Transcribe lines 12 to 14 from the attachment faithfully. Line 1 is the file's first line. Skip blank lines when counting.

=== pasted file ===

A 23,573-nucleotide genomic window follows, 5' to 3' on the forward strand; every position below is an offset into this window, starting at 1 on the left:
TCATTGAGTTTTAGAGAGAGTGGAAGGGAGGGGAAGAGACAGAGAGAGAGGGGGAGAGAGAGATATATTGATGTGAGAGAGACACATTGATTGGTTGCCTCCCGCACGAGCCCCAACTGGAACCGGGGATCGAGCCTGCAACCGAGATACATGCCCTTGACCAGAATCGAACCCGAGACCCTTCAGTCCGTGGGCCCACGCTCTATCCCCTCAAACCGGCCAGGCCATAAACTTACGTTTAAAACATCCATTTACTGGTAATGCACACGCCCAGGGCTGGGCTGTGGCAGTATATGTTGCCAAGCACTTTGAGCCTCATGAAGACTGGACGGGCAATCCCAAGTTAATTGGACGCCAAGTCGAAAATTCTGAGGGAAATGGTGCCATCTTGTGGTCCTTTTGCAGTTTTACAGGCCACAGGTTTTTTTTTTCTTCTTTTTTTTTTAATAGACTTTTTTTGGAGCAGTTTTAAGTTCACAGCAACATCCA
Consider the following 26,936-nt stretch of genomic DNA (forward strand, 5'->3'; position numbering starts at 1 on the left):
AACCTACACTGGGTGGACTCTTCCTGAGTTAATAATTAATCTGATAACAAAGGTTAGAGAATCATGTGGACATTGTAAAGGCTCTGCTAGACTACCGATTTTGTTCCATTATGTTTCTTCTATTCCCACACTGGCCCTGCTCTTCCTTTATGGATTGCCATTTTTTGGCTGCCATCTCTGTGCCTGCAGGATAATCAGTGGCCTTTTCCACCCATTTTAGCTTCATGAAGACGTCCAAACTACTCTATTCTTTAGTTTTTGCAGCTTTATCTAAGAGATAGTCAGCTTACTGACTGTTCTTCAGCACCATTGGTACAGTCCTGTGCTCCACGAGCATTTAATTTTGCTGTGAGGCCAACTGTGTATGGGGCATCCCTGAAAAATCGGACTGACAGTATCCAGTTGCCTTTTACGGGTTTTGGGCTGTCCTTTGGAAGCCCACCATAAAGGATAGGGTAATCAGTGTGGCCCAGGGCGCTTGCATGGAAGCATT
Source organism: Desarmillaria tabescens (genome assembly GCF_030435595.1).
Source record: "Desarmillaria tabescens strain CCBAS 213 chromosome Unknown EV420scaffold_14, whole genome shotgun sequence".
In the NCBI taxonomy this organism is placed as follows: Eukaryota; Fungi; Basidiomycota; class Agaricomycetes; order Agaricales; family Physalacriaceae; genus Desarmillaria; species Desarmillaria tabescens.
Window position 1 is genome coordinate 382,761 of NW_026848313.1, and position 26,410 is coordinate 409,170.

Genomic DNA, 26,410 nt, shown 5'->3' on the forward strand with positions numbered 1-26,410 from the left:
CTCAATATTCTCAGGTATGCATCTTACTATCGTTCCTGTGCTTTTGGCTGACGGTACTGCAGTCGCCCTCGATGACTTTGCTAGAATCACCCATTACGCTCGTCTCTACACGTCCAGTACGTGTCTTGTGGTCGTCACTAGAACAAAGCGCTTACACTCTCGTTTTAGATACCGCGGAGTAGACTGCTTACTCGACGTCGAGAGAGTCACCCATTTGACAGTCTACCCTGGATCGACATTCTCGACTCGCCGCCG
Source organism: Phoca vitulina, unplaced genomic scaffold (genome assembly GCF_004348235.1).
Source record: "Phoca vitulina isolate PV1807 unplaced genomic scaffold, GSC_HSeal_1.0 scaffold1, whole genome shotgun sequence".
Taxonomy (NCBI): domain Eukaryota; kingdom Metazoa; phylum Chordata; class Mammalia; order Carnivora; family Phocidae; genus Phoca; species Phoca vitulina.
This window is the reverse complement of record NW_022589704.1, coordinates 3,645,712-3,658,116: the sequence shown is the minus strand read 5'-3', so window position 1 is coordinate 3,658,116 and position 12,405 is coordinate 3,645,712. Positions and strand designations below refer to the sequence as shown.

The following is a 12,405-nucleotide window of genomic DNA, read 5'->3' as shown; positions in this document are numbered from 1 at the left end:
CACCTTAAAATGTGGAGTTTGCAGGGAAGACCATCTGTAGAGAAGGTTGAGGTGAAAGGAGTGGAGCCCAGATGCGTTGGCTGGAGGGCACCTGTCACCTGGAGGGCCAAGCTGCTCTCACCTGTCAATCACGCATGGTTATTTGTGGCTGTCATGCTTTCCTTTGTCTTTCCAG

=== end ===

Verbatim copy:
Source record: "Phoca vitulina isolate PV1807 unplaced genomic scaffold, GSC_HSeal_1.0 scaffold1, whole genome shotgun sequence".
Taxonomy (NCBI): domain Eukaryota; kingdom Metazoa; phylum Chordata; class Mammalia; order Carnivora; family Phocidae; genus Phoca; species Phoca vitulina.
This window is the reverse complement of record NW_022589704.1, coordinates 3,645,712-3,658,116: the sequence shown is the minus strand read 5'-3', so window position 1 is coordinate 3,658,116 and position 12,405 is coordinate 3,645,712. Positions and strand designations below refer to the sequence as shown.